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Innovative New Social TV Platform TV Dinner Makes Social TV Fast and Fun: Delivers a Refreshingly Unique Real Time Experience

Innovative New Social TV Platform TV Dinner Makes Social TV Fast and Fun: Delivers a Refreshingly Unique Real Time Experience | SocialTVNews | Scoop.it

Following a four hundred thousand dollar seed round in 2011, co-founders John Swords, Adam Broitman, and Edward Babbage have launched a semi-private beta version of a groundbreaking Social TV application called TV Dinner. The first version of TV Dinner is an iPad application, but the company will bring its exciting new product to all devices in the near future. John and Adam met as co-founders of awarding winning creative shop, Circ.us, and recruited Eddie Babbage, former CEO of an electronic music company Resonant Vibes.

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Putting the ‘smart’ into Smart TV | Videonet

Putting the ‘smart’ into Smart TV | Videonet | SocialTVNews | Scoop.it

It is pretty clear where the major Connected TV vendors are heading this year, adding value to their platforms by integrating companion screen experiences (initially focused on tablet/phone remote control and programme guides) and by making multimedia content sharing around the home easier. Both of these will provide a value-add for consumers beyond the provision of on-demand or even increasing volumes of live TV through the apps. The expansion of tablet ranges means there will be more focus on multi-screen delivery of video content as well, with Sony likely to lead the way there thanks to its Video Unlimited content offer.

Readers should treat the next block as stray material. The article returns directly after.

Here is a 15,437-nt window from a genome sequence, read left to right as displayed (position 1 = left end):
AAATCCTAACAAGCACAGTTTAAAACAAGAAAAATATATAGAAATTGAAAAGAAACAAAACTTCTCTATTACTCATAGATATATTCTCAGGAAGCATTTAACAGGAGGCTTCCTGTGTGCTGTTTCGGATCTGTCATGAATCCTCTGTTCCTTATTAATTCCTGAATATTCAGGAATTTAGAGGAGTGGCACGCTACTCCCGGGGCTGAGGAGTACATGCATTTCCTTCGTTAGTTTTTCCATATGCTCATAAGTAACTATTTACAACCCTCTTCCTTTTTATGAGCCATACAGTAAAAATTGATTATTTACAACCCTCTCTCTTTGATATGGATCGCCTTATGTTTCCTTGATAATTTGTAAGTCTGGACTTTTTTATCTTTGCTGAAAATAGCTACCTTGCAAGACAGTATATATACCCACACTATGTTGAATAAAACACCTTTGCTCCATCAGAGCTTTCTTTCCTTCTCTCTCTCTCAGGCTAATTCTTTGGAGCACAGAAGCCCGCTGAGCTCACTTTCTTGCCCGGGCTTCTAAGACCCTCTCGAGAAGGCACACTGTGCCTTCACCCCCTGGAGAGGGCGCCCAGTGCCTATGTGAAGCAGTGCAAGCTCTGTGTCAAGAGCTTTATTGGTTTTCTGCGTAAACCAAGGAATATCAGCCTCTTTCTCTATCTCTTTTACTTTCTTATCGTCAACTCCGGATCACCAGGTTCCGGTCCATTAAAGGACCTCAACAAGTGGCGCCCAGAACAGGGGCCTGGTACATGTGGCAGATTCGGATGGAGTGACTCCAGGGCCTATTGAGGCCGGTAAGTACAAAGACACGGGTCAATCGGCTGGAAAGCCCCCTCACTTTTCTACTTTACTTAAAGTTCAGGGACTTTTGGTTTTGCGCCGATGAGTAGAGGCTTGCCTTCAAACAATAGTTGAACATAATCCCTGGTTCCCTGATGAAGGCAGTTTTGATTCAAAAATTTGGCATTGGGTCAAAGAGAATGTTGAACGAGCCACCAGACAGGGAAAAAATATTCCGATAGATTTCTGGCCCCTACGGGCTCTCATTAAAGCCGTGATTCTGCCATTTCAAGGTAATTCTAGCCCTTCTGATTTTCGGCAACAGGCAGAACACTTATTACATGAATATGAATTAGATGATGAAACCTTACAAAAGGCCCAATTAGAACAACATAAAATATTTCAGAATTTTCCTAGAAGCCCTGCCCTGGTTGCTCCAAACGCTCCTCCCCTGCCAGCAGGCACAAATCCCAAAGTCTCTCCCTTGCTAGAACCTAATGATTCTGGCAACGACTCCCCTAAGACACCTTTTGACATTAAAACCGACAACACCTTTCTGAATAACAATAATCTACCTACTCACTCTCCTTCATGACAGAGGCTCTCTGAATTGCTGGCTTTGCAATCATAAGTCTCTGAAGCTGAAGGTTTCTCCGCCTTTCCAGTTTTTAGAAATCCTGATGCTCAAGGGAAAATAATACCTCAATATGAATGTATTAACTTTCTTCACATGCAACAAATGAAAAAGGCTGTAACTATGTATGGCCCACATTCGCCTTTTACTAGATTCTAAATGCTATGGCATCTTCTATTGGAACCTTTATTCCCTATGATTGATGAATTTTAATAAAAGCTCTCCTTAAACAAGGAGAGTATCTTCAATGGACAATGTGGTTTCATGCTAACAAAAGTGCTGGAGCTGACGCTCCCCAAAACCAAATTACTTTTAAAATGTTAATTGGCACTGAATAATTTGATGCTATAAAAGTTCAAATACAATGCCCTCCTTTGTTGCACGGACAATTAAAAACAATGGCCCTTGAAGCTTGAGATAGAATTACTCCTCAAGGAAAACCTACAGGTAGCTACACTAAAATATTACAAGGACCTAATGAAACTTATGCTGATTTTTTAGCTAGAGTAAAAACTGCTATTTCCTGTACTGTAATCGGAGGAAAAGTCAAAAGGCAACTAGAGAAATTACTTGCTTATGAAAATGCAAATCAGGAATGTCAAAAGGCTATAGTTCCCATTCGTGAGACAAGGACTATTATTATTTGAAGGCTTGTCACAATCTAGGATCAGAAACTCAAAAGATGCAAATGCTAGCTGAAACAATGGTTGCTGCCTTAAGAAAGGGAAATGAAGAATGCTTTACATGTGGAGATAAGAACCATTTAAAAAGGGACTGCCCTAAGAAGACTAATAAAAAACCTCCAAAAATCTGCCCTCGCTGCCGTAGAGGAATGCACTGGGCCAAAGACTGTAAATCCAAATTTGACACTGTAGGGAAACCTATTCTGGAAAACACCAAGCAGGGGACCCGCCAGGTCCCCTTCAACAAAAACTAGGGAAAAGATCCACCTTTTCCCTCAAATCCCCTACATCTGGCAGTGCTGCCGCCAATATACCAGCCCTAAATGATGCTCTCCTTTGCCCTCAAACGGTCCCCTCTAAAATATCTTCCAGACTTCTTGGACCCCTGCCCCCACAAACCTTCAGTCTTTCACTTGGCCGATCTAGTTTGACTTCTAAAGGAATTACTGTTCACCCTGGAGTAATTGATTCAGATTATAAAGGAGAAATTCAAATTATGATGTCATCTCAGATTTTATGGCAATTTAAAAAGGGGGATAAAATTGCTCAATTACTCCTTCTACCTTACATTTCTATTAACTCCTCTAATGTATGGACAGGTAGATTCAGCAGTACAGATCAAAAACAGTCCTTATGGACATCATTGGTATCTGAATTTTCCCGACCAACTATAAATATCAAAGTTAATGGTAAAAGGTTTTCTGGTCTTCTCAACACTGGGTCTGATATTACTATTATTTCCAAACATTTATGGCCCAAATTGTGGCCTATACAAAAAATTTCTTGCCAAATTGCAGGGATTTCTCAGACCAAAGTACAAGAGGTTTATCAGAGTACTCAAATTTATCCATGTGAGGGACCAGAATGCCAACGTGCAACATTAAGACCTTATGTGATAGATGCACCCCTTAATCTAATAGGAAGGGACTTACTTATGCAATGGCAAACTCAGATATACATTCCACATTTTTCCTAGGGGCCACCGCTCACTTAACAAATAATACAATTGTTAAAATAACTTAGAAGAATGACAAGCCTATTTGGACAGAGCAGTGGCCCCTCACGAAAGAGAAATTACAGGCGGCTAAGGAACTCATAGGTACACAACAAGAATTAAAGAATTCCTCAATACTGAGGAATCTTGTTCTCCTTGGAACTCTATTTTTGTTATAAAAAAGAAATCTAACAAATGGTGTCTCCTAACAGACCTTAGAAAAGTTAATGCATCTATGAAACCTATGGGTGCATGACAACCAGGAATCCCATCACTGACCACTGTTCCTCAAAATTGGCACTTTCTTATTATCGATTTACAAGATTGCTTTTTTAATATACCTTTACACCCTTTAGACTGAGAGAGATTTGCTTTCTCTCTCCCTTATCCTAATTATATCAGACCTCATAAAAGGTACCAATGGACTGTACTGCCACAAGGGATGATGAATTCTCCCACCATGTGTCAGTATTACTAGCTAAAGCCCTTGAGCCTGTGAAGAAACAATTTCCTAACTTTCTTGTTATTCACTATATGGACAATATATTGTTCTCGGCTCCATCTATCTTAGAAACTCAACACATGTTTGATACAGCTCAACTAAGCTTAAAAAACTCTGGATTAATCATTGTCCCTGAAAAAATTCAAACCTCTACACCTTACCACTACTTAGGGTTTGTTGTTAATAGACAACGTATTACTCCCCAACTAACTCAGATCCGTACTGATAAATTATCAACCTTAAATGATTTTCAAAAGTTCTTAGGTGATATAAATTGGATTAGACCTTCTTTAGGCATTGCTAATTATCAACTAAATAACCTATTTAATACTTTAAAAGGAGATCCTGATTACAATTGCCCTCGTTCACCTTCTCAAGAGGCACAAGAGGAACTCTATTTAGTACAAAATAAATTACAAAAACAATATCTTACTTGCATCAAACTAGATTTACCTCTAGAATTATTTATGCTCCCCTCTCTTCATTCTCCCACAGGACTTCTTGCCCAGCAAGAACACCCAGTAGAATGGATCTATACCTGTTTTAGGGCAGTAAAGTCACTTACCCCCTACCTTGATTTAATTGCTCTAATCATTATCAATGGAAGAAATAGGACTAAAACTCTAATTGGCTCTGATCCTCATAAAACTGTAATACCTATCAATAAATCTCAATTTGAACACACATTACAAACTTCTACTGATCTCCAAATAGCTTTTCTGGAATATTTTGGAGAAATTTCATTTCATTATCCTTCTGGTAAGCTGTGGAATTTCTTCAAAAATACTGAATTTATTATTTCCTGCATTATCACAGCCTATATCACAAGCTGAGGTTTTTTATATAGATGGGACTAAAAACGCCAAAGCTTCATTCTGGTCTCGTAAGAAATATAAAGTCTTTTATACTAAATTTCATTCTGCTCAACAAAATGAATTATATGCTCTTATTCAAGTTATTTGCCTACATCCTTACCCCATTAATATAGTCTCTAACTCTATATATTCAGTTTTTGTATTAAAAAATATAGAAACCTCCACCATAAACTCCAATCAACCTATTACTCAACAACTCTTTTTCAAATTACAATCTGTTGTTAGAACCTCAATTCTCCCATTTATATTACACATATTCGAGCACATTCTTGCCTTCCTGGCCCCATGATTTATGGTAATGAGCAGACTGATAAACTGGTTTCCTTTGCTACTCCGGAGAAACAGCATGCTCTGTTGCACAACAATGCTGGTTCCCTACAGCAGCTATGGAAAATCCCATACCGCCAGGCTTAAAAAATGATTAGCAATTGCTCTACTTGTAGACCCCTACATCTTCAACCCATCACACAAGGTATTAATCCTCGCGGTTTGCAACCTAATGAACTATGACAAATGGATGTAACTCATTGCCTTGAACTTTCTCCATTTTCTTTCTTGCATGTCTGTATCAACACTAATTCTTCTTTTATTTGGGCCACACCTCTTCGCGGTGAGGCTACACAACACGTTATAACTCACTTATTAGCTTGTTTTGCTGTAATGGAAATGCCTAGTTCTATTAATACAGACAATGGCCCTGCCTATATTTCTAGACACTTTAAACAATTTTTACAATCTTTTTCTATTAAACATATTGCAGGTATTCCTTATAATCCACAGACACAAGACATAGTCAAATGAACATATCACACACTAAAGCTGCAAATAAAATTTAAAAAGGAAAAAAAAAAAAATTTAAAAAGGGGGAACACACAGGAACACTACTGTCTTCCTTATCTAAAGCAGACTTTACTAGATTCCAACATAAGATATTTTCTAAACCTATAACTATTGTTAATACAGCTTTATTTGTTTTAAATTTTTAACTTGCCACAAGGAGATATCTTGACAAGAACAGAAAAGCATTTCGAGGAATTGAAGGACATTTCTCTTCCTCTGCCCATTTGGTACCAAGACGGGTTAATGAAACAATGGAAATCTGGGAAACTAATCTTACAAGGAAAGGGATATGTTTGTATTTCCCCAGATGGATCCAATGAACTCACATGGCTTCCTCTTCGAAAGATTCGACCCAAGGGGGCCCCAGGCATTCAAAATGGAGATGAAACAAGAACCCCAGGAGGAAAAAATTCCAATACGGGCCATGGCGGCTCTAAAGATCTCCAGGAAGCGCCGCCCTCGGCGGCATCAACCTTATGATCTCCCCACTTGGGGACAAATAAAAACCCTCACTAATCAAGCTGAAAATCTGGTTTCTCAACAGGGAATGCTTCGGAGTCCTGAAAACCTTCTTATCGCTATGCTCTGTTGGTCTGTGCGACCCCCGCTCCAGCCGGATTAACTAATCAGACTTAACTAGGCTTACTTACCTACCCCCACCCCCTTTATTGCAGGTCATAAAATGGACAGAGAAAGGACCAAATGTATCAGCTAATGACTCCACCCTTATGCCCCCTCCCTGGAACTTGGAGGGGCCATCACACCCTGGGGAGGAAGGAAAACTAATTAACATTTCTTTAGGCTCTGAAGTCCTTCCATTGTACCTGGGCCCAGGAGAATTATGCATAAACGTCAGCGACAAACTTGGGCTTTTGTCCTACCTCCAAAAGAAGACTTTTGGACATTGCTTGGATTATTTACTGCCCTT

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Viggle mobile app grants credit for watching TV

Viggle mobile app grants credit for watching TV | SocialTVNews | Scoop.it
Want to earn stuff by watching TV? A free app for that is set to debut Wednesday.

When you tap the screen, Viggle’s software for iPhones and iPads listens to what’s on, recognizes what you’re watching and gives you credit at roughly two points per minute. It even works for shows you’ve saved on a digital video recorder.